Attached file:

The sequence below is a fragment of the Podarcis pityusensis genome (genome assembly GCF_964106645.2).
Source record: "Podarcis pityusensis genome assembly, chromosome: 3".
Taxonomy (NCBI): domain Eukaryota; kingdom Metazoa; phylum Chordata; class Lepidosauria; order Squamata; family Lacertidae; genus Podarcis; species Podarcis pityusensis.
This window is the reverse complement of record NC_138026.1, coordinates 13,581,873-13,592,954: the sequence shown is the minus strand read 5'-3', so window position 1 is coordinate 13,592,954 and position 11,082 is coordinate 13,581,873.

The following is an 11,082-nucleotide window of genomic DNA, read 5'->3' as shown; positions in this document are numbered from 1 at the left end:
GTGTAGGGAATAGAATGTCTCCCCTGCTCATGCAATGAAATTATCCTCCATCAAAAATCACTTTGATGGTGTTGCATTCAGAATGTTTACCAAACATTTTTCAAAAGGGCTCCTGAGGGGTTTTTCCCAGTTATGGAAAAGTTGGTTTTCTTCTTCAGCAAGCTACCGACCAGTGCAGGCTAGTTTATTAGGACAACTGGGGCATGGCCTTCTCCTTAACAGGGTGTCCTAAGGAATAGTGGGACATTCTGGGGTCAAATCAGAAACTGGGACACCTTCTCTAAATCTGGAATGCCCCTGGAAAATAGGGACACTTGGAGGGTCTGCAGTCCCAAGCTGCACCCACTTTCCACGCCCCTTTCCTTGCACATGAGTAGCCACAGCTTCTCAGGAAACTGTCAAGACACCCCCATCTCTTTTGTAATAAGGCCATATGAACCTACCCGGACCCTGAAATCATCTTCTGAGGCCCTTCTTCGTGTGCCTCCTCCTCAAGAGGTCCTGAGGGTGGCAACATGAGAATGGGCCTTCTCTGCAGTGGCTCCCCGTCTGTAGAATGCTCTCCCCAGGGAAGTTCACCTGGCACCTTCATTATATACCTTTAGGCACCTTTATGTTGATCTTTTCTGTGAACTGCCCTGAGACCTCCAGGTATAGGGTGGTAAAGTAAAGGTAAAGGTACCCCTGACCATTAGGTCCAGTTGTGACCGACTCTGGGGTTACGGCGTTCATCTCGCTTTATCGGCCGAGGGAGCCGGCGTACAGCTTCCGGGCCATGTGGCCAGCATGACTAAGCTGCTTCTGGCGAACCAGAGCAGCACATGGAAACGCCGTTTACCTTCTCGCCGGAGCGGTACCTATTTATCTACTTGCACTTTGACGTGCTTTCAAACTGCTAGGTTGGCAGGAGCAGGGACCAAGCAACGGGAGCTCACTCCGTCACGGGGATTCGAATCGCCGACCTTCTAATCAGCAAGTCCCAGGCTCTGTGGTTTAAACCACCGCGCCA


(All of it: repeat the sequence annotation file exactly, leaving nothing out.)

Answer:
The sequence below is a fragment of the Podarcis pityusensis genome (genome assembly GCF_964106645.2).
Source record: "Podarcis pityusensis genome assembly, chromosome: 3".
Taxonomy (NCBI): domain Eukaryota; kingdom Metazoa; phylum Chordata; class Lepidosauria; order Squamata; family Lacertidae; genus Podarcis; species Podarcis pityusensis.
This window is the reverse complement of record NC_138026.1, coordinates 13,581,873-13,592,954: the sequence shown is the minus strand read 5'-3', so window position 1 is coordinate 13,592,954 and position 11,082 is coordinate 13,581,873.

The following is an 11,082-nucleotide window of genomic DNA, read 5'->3' as shown; positions in this document are numbered from 1 at the left end:
GTGTAGGGAATAGAATGTCTCCCCTGCTCATGCAATGAAATTATCCTCCATCAAAAATCACTTTGATGGTGTTGCATTCAGAATGTTTACCAAACATTTTTCAAAAGGGCTCCTGAGGGGTTTTTCCCAGTTATGGAAAAGTTGGTTTTCTTCTTCAGCAAGCTACCGACCAGTGCAGGCTAGTTTATTAGGACAACTGGGGCATGGCCTTCTCCTTAACAGGGTGTCCTAAGGAATAGTGGGACATTCTGGGGTCAAATCAGAAACTGGGACACCTTCTCTAAATCTGGAATGCCCCTGGAAAATAGGGACACTTGGAGGGTCTGCAGTCCCAAGCTGCACCCACTTTCCACGCCCCTTTCCTTGCACATGAGTAGCCACAGCTTCTCAGGAAACTGTCAAGACACCCCCATCTCTTTTGTAATAAGGCCATATGAACCTACCCGGACCCTGAAATCATCTTCTGAGGCCCTTCTTCGTGTGCCTCCTCCTCAAGAGGTCCTGAGGGTGGCAACATGAGAATGGGCCTTCTCTGCAGTGGCTCCCCGTCTGTAGAATGCTCTCCCCAGGGAAGTTCACCTGGCACCTTCATTATATACCTTTAGGCACCTTTATGTTGATCTTTTCTGTGAACTGCCCTGAGACCTCCAGGTATAGGGTGGTAAAGTAAAGGTAAAGGTACCCCTGACCATTAGGTCCAGTTGTGACCGACTCTGGGGTTACGGCGTTCATCTCGCTTTATCGGCCGAGGGAGCCGGCGTACAGCTTCCGGGCCATGTGGCCAGCATGACTAAGCTGCTTCTGGCGAACCAGAGCAGCACATGGAAACGCCGTTTACCTTCTCGCCGGAGCGGTACCTATTTATCTACTTGCACTTTGACGTGCTTTCAAACTGCTAGGTTGGCAGGAGCAGGGACCAAGCAACGGGAGCTCACTCCGTCACGGGGATTCGAATCGCCGACCTTCTAATCAGCAAGTCCCAGGCTCTGTGGTTTAAACCACCGCGCCA